Artemisia vulgaris is a versatile plant that is used medicinally to cure stomach, endocrine, and intestinal issues as well as increase energy and promote vivid dreams.

Scientific Name: Artemisia vulgaris 
Common Name: Mugwort; common wormwood
Plant Family: Asteraceae (Aster family)

Etymology: Mugwort’s name may have been derived from the old English word moughte, meaning “moth,” referring to the plant’s folk use to repel moths. Additionally, wort means plant or root, and mug means gnat, meaning the name could refer to the plant’s use to repel gnats and other bugs. The botanical name Artemisia is from the Greek goddess of the hunt, fertility, and forests.

Traditional Uses

Medicinal uses of Mugwort are plentiful. Roman soldiers were known to put Artemisia vulgaris leaves in their sandals to keep their feet from tiring. Additionally, mugwort was used to control and regulate fertility and menstruation. By applying mugwort topically or internally, the uterine system can be supported, this includes menstruation, giving birth, and resting threatened miscarriages. In Japanese and Korean medicine, Mugwort was used for cases of rheumatism or arthritic spots on the body. Mugwort is also antifungal, meaning it can be used to treat pinworms, athletes’ foot, ringworm, and tinea versicolor.

Additionally, Native Americans used mugwort as a spiritual and medicinal ally. It was believed that rubbing mugwort on the body would keep ghosts away and that keeping mugwort close while sleeping would keep ghosts away. Mugwort can also be used as an aid for lucid dreaming and dream exploration. 

Edible Parts

Mugwort leaves are slightly bitter and very aromatic, they can be eaten raw or cooked. The young shoots can be cooked, and leaves, flowers, and roots can be used in tea. Additionally, mugwort can be dried, rolled, and ingested through smoking.

Gathering and Using

The flowering tops of Mugwort should be collected once they bloom, and the leaves of mugwort plants should be collected before the plant flowers. The leaves can be dried and tied into bundles to be put in a dark and dry place. Mugwort roots can be dug in autumn when they should be washed and left to dry. Roots are finished drying once they are dry and brittle, snapping when bent. This can be achieved through finishing the drying process over a fire or stove.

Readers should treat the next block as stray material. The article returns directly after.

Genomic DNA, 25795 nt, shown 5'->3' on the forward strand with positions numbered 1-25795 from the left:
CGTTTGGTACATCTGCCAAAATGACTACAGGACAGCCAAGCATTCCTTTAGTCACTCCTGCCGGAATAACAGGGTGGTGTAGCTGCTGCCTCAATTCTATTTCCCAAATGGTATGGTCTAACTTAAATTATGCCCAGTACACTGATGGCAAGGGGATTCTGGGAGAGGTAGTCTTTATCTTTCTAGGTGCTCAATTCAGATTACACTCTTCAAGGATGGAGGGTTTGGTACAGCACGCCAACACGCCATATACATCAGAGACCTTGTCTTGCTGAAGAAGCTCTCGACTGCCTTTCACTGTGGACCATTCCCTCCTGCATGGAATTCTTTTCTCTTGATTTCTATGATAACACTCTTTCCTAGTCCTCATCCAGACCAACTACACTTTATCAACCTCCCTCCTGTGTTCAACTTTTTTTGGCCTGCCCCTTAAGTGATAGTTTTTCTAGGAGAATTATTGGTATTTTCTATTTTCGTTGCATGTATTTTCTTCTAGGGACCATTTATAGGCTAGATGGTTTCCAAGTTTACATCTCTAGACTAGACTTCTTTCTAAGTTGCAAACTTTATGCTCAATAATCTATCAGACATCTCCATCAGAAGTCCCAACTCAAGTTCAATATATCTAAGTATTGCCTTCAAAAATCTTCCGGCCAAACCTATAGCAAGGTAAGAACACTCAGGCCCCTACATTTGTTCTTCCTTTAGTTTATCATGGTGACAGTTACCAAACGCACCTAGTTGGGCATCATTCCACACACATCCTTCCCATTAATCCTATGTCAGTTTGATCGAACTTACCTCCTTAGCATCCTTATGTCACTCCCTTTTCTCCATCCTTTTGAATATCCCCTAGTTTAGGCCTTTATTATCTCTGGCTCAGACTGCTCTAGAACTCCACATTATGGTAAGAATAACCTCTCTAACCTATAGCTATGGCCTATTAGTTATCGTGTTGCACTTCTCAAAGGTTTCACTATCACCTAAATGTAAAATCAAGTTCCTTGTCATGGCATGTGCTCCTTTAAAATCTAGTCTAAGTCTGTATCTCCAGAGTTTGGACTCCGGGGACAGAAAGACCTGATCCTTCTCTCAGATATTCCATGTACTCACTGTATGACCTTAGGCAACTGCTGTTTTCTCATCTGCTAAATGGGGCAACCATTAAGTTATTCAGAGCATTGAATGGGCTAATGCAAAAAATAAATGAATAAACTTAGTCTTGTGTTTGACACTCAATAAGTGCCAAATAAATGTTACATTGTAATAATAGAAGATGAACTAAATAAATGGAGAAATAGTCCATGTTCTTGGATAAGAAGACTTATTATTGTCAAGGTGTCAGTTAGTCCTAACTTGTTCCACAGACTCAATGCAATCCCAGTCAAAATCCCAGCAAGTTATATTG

Permaculture Functions and Considerations 

Edible roots, leaves, and stems, medicinal uses, wildlife food, biomass, organic matter, pollinator habitat, carbon sequestration. Interestingly, mugwort has various health benefits to goats and other livestock because of its deworming properties.  


You can expect to find Artemisia vulgaris growing in moist and well-drained soil such as in sandy lands, loamy, and clay soils. It prefers well-drained soil, and it is best to in semi-shade or no shade.

How to Identify

Mugwort can be identified through its dark green leaves. The leaves are deeply lobed and hairless on top with a white/silver underside covered in downy hairs. The stems are purple and red, and the wooly flowers are red or pale yellow.

Wildlife Support

Mugwort is known for its flowers and leaves attracting bees and butterflies as well as other wildlife.

Additional Information

Artemisia vulgaris is a hermaphrodite, meaning it has both male and female organs! Mugwort is pollinated by wind.



Planting Considerations

  • USDA Hardiness Zone: 3-9
  • Native Range: Temperate regions of the northern hemisphere & Britain
  • Forest Garden Layer: herbaceous
  • Height: 4 ft
  • Spread: 6 ft or more
  • Growth rate: fast
  • Sun: semi-shade or no shade
  • Bloom: yellow from rarely summer-early fall
  • Attracts: birds, butterflies, honey bees, other wildlife
  • Tolerates: drought, shallow soil, frost, alkaline soil
  • Drawbacks: can spread very far and very fast — could become a weed or invasive, putting other native plants at risk. 
  • Soil moisture: moist and occasionally dry
  • Soil texture: can grow in sandy, loamy, and shallow rocky soils, prefers well-drained soil
  • Soil pH: neutral soil (6-8 pH)

Plant profile by Rachel Beall '25